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Globoid Cell Leukodystrophy (Krabbe Disease): An Update

Authors Maghazachi AA 

Received 14 July 2023

Accepted for publication 12 October 2023

Published 31 October 2023 Volume 2023:12 Pages 105—111


Checked for plagiarism Yes

Review by Single anonymous peer review

Peer reviewer comments 2

Editor who approved publication: Dr Flavio Salazar-Onfray

Azzam A Maghazachi

Research Department, ImmnoProfiling and Boosting, Oslo, Norway

Correspondence: Azzam A Maghazachi, Research Department, ImmunoProfiling and Boosting (IPAB), Oslo, Norway, Email [email protected]

Abstract: Globoid cell leukodystrophy or Krabbe is a disease that affects children as well as adults who have mutations in the gene encoding the enzyme galactosylceramidase/galctocerebrosidase (GALC), resulting in the deposition of the toxic lipid D-galactosyl-beta1-1’ sphingosine (GalSph or psychosine). Several therapeutic modalities were used to treat patients with Krabbe disease, including hematopoietic stem cell transplantation, enzyme replacement therapy, autophagy activators, intravenous immunoglobulin, and inhibitors of the Pyroptosis process, among many other approaches. In this article, I will briefly discuss the disease in both human and animal model, describe recent clinical observations as well as methods utilizing genetic analysis for diagnosis, and finally review recent advances in treating this rare and devastating disease.

Keywords: Krabbe disease, globoid cell leukodystrophy, twitcher mice, GALC, treatment, diagnosis, genetics, cancer


About 20 years ago, we reported that D-galactosyl-beta1-1’ sphingosine (GalSph, also known as psychosine), and D-glucosyl-beta1-1’ sphingosine (GluSph) induced the in vitro apoptosis of human natural killer (NK) cells.1 NK cells are part of innate lymphoid cells 1 (ILC 1), which play major roles in fighting cancer but are also involved in inflammation.2 Globoid cell leukodystrophy (GLD) or Krabbe disease (KD), is an autosomal recessive disease that affects infants.3–5 The disease is caused by the destruction of oligodendrocytes, reduced myelin formation, and leading to the accumulation of globoid cells.6,7 The toxic lipid GalSph, which is not present in normal brain or other tissues,8 accumulates at high concentrations in the brain of Krabbe patients, due to the deficiency of the enzyme galactosylceramidase/galctocerebrosidase (GALC). Although children are affected by the disease, adult-onset GLD is also prevalent but is usually neglected by clinicians.9 GALC physiology, GLD pathophysiology, and therapeutic strategies for KD were recently reviewed.10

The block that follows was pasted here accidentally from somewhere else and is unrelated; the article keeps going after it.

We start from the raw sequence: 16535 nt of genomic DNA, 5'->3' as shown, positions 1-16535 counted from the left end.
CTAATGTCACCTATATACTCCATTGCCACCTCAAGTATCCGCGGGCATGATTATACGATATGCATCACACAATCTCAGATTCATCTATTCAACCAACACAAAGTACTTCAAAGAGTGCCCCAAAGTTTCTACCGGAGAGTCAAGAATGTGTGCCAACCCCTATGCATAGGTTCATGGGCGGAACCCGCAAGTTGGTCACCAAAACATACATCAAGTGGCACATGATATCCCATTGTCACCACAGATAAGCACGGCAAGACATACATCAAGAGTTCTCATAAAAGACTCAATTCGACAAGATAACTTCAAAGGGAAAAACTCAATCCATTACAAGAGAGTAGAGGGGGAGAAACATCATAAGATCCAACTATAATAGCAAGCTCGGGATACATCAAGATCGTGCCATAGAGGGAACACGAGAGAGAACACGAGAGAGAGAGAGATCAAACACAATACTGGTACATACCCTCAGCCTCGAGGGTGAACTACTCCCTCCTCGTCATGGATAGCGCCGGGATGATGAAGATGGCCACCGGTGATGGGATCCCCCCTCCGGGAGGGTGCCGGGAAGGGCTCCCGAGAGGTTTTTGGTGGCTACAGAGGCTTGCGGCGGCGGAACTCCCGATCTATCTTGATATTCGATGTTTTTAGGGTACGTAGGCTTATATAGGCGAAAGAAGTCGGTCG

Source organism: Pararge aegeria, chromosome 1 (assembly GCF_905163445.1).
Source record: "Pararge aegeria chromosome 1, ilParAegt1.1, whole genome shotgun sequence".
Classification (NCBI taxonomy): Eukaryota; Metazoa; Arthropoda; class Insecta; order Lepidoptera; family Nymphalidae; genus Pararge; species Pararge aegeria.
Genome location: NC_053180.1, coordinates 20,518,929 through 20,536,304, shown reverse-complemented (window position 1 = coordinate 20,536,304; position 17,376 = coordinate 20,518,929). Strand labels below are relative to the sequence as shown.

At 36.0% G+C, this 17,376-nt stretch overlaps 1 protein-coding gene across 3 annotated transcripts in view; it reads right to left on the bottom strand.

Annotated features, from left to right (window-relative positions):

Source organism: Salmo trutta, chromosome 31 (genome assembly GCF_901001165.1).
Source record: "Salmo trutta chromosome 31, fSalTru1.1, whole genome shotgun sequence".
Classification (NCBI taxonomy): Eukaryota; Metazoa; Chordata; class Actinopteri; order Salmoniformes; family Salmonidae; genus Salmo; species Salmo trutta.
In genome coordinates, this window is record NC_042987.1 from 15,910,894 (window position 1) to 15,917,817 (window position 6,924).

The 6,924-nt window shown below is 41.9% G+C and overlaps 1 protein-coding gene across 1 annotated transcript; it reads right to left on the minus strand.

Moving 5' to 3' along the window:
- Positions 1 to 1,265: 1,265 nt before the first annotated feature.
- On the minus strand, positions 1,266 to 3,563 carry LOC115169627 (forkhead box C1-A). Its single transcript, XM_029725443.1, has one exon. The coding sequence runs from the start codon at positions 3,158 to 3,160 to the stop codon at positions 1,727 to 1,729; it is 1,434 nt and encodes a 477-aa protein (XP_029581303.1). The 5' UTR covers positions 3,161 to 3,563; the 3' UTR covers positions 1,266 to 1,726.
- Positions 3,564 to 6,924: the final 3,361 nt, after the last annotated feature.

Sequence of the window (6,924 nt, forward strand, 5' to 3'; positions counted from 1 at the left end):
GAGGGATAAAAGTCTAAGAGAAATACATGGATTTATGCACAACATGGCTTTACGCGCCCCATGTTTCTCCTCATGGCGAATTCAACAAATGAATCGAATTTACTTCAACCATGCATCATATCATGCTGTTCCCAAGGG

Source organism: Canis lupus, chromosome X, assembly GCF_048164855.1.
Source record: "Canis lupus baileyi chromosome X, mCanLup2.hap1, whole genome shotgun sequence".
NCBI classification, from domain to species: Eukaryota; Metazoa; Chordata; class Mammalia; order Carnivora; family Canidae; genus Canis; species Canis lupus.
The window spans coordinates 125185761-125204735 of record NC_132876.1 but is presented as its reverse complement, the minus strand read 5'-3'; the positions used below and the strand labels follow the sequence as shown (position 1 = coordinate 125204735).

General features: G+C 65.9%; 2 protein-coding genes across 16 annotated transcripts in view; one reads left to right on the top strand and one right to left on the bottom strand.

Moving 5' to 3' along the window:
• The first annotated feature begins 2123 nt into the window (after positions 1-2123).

Demyelination was observed in infantile KD patients suffering from GALC deficiency. In addition, an increase of pathological CD8+ T lymphocytes was observed, suggesting a linkage between clinical severity and neuroimmunology. Taken together, these findings support the interplay among proteins in KD brain white matter.11 Microscopic analyses show profound neuro-axonal degeneration with a mild effect on myelin structure, indicating that GALC accumulating in the neurons is essential to protect the function of neurons regardless of myelin, which contributes to the pathogenesis of KD.12 However, it must be noted that although the pathology of the infantile type of Krabbe disease exhibits atrophy of the brain and extensive loss of myelin in the white matter with massive gliosis and multiple globoid cells, in the few cases reporting adult-onset Krabbe disease, a focal and mild demyelination and a few globoid-like cells were observed.

The Disease

Krabbe Disease in Humans

Diagnosis of patients through newborn screening is essential for better quality of life.13 During earlier years, the diagnosis was done by measuring GALC activity in leukocytes and cultured cells. Afterward, newborn screening (NBS) was used. One parameter for the disease diagnosis is the low GALC activity.14 The KD NBS council suggested recommendations for successful classification of NBS positive patients with a prediction of those at risk to progress towards late onset disease.15 As predicted, these programs utilize GALC as an initial test, with an increase in psychosine levels as a confirmatory marker for predicting the onset of KD. Increased of psychosine activity results in the death of oligodendrocytes leading to a sequence of events in the nervous system that lead to the appearance of clinical symptoms associated with the disease.16 However, these testes should be carefully evaluated as there might be a genuine risk of a false positive rate.17